Analysts are trying to gauge whether the UAE markets’ current uptrend can be sustained, as DFM rises 25.2% this year and ADX 15.6%.
UAE markets remain star performers as global peers struggle
UAE stocks remained some of the year’s star global performers last month, shrugging off turmoil hurting other developing markets.
The Dubai Financial Market General Index climbed by 25.2 per cent in the first two months of the year after finishing as the world’s second-best performing index last year. The Abu Dhabi Securities Exchange General Index rose 15.6 per cent over the same period.
In contrast, the MSCI Emerging Markets Index sagged 3.6 per cent.
In February alone, Dubai rose 11.9 per cent, Abu Dhabi gained 6.1 per cent and the MSCI Emerging Markets was up 3.1 per cent.
Analysts are trying to gauge whether the UAE markets’ current uptrend can be sustained.
A lot depends on how investors respond to the UAE’s reclassification to emerging market status by the index provider MSCI in May, said Christian Gattiker-Ericsson, the chief strategist and head of research at the private bank Julius Baer.
“This is a momentum trade and only after May will we be able see if this is getting into silly dimensions – it is possible,” he said. “This will be the first upgrade of frontier to emerging market status, so it means all the assets will be sold by frontier market trackers and will be bought by emerging market index trackers, and we can’t really tell the net effect of that. Depending on how strong that is it might lead to a completely overblown dimension at some stage.”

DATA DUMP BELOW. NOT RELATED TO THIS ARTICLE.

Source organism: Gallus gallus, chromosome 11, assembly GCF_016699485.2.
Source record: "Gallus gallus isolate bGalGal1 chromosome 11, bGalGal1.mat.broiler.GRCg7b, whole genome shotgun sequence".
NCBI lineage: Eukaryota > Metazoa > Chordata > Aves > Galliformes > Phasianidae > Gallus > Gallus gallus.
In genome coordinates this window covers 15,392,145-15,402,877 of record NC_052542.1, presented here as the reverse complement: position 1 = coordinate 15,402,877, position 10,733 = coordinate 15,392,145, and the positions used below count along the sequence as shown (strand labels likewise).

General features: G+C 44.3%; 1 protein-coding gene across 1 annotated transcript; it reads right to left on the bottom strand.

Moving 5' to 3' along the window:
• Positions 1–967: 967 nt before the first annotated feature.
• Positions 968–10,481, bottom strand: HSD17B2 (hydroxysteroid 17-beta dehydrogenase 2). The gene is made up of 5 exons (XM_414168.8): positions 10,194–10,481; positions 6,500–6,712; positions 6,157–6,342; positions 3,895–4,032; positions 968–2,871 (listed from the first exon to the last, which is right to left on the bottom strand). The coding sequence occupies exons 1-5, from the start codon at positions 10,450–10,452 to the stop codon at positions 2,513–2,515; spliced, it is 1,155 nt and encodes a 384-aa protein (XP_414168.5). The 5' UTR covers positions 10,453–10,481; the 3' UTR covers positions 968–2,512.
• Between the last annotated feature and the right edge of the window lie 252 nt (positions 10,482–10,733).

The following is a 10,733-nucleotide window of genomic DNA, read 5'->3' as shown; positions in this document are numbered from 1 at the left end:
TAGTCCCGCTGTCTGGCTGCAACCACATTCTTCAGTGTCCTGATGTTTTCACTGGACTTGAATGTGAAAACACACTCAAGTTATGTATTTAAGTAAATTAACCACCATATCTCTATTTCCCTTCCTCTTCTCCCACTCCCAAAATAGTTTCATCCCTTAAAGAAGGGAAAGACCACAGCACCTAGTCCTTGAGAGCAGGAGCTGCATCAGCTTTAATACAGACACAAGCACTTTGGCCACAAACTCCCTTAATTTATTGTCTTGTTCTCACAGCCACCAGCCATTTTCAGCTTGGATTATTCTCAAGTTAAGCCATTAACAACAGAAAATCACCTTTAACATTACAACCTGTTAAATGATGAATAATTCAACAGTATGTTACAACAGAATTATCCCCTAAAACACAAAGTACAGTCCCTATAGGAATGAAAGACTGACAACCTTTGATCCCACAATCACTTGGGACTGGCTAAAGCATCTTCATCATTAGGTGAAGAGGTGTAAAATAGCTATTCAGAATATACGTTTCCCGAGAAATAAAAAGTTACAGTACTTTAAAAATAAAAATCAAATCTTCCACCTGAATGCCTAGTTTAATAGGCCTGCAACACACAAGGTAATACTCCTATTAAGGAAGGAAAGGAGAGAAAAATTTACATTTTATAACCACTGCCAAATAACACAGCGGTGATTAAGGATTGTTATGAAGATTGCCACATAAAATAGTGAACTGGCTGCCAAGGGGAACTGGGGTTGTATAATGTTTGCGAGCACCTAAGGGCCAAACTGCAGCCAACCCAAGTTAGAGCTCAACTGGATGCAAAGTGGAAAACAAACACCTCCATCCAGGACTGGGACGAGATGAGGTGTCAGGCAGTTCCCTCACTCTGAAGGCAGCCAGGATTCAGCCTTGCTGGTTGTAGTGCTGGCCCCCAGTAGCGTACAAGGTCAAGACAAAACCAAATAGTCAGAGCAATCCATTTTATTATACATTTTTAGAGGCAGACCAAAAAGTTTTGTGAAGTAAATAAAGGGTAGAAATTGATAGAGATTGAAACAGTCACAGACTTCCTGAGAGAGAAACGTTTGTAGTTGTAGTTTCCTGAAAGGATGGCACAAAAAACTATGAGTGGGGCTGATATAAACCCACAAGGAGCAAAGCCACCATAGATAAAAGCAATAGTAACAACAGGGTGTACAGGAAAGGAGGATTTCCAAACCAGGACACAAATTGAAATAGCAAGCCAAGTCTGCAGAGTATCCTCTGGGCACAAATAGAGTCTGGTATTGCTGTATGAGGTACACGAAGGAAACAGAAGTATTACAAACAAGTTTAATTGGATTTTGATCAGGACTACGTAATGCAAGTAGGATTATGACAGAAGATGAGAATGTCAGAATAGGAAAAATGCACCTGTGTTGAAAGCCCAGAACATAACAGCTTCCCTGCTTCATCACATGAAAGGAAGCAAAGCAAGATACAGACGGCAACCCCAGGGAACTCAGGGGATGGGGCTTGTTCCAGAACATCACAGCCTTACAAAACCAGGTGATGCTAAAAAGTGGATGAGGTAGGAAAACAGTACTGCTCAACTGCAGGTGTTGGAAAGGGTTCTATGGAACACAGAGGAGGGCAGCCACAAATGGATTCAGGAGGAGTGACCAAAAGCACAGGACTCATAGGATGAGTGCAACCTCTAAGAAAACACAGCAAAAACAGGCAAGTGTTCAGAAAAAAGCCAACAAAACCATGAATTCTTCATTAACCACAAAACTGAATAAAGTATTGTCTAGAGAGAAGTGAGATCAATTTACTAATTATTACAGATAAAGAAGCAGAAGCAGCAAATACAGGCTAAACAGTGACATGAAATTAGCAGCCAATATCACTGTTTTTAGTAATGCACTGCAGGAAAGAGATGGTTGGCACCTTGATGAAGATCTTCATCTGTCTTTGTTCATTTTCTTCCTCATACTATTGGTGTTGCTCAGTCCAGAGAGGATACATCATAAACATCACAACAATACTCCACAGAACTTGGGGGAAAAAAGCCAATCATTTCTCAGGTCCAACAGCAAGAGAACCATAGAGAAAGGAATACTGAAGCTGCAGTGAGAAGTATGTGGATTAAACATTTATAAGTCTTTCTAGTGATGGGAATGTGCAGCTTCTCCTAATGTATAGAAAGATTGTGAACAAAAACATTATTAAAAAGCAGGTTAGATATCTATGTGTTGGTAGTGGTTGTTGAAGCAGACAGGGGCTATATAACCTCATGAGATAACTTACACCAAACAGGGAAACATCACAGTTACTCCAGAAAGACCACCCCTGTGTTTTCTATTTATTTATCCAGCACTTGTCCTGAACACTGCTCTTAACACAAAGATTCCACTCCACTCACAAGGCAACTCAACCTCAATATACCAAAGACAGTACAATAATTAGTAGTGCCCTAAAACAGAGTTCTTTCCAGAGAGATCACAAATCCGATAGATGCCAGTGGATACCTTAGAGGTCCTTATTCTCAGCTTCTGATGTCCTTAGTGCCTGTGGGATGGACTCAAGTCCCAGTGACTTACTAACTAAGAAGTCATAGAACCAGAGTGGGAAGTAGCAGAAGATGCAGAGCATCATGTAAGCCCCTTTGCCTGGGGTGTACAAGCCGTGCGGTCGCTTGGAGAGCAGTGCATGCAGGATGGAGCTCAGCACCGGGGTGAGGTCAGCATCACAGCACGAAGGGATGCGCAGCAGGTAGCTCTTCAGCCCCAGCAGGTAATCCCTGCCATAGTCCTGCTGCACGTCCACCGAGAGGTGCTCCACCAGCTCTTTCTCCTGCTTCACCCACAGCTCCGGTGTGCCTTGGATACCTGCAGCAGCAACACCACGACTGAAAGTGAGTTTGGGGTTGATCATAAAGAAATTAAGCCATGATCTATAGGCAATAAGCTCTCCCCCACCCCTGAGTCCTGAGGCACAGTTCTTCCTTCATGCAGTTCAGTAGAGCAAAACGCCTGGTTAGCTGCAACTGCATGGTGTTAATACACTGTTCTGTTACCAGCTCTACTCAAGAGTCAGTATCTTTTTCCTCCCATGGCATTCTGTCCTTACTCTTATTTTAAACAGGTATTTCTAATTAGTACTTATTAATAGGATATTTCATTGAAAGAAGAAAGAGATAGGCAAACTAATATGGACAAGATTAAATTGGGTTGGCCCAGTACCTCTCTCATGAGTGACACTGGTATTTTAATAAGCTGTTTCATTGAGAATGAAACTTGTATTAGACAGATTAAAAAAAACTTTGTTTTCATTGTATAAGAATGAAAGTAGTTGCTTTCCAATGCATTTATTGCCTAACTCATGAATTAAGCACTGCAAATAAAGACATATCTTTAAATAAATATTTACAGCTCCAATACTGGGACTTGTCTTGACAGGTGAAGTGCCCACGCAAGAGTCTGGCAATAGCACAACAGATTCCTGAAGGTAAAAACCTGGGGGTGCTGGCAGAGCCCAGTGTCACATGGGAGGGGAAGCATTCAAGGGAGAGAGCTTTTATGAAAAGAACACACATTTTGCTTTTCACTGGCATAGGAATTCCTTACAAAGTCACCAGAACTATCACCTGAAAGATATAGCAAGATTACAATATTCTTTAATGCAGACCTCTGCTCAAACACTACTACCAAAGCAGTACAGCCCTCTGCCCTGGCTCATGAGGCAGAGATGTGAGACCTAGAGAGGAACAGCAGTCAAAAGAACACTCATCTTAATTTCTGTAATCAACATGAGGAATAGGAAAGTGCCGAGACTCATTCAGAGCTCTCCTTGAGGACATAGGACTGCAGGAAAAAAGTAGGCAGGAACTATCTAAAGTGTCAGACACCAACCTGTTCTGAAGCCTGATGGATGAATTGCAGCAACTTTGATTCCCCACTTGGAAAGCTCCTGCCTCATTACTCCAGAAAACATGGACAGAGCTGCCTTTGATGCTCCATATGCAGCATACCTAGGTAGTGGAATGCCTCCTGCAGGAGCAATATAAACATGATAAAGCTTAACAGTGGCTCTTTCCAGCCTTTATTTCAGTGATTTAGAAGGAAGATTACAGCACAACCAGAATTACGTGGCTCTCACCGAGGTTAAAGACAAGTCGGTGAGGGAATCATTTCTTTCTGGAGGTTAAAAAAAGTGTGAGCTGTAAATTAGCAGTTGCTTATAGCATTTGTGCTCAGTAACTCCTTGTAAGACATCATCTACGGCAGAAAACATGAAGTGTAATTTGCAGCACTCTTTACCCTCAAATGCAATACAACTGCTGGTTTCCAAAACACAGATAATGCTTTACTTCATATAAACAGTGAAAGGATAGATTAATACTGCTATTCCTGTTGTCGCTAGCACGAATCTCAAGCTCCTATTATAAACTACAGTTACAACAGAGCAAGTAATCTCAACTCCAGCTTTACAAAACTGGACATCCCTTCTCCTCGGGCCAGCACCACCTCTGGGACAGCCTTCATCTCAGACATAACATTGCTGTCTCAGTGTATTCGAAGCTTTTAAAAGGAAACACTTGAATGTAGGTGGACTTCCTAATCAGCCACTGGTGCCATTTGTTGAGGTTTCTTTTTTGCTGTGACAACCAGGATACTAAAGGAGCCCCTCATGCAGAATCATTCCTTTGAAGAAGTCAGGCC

Last week BlackRock, the world’s biggest asset manager, said that in January it had substantially cut its UAE holdings in one of its funds, citing concern about the level of speculation in the market.
Positive sentiment has continued to surround UAE markets, buoyed by a strengthening economy and robust corporate earnings.
In contrast, other developing markets such as Turkey, Ukraine and Brazil have been buffeted by turmoil that has taken a toll on stocks and domestic currencies.
“We still see plenty of upside in UAE names,” said Jaap Meijer, the executive director of equity research at Arqaam Capital in Dubai. “We have started just to price in a normalisation. The new growth phase is not priced in, nor the potential write-backs of previously established loan loss provisions.”
Other regional markets have also remained relatively unscathed by the turmoil in emerging markets. Six of the top performing indices in the year to date were from the Middle East and North Africa, according to Emirates NBD.
Ali El Adou, the senior vice president of asset management at The National Investor, said there may be greater value for investors in other markets such as Qatar and Kuwait.
“In the short term I expect a correction in the UAE market, as valuations are becoming a bit expensive. In addition, we have seen a heavy retail presence lately in the market. This money has been focusing on tier-two names, especially in the real estate sector, for which I believe their valuations cannot be justified.”